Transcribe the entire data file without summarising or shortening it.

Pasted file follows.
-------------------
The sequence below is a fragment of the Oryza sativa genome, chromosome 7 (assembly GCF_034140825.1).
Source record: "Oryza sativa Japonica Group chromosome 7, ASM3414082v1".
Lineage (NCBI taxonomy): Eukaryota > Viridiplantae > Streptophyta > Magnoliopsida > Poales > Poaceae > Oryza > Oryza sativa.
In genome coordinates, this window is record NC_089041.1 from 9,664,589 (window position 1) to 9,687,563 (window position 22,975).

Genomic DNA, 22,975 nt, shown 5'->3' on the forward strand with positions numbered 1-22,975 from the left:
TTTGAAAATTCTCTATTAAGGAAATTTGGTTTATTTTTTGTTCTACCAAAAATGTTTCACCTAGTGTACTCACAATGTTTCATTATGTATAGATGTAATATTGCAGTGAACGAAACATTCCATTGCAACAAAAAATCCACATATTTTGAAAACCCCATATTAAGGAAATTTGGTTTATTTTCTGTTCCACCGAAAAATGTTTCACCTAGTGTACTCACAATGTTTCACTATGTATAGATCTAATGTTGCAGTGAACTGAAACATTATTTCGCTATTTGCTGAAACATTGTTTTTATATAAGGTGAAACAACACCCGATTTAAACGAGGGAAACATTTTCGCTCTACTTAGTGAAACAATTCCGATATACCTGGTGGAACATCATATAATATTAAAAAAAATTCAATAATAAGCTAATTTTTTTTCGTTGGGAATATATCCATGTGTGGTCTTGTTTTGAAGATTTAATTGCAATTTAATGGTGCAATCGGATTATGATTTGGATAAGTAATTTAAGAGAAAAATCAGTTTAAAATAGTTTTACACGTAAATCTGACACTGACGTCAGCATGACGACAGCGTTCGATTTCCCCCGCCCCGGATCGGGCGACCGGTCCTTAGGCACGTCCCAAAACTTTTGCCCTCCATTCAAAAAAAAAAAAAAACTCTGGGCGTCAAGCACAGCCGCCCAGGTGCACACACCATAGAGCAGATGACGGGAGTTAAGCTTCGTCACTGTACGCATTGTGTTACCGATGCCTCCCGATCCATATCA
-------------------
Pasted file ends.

The sequence below is a fragment of the Oryza sativa genome, chromosome 7 (assembly GCF_034140825.1).
Source record: "Oryza sativa Japonica Group chromosome 7, ASM3414082v1".
Lineage (NCBI taxonomy): Eukaryota > Viridiplantae > Streptophyta > Magnoliopsida > Poales > Poaceae > Oryza > Oryza sativa.
In genome coordinates, this window is record NC_089041.1 from 9,664,589 (window position 1) to 9,687,563 (window position 22,975).

Genomic DNA, 22,975 nt, shown 5'->3' on the forward strand with positions numbered 1-22,975 from the left:
TTTGAAAATTCTCTATTAAGGAAATTTGGTTTATTTTTTGTTCTACCAAAAATGTTTCACCTAGTGTACTCACAATGTTTCATTATGTATAGATGTAATATTGCAGTGAACGAAACATTCCATTGCAACAAAAAATCCACATATTTTGAAAACCCCATATTAAGGAAATTTGGTTTATTTTCTGTTCCACCGAAAAATGTTTCACCTAGTGTACTCACAATGTTTCACTATGTATAGATCTAATGTTGCAGTGAACTGAAACATTATTTCGCTATTTGCTGAAACATTGTTTTTATATAAGGTGAAACAACACCCGATTTAAACGAGGGAAACATTTTCGCTCTACTTAGTGAAACAATTCCGATATACCTGGTGGAACATCATATAATATTAAAAAAAATTCAATAATAAGCTAATTTTTTTTCGTTGGGAATATATCCATGTGTGGTCTTGTTTTGAAGATTTAATTGCAATTTAATGGTGCAATCGGATTATGATTTGGATAAGTAATTTAAGAGAAAAATCAGTTTAAAATAGTTTTACACGTAAATCTGACACTGACGTCAGCATGACGACAGCGTTCGATTTCCCCCGCCCCGGATCGGGCGACCGGTCCTTAGGCACGTCCCAAAACTTTTGCCCTCCATTCAAAAAAAAAAAAAAACTCTGGGCGTCAAGCACAGCCGCCCAGGTGCACACACCATAGAGCAGATGACGGGAGTTAAGCTTCGTCACTGTACGCATTGTGTTACCGATGCCTCCCGATCCATATCA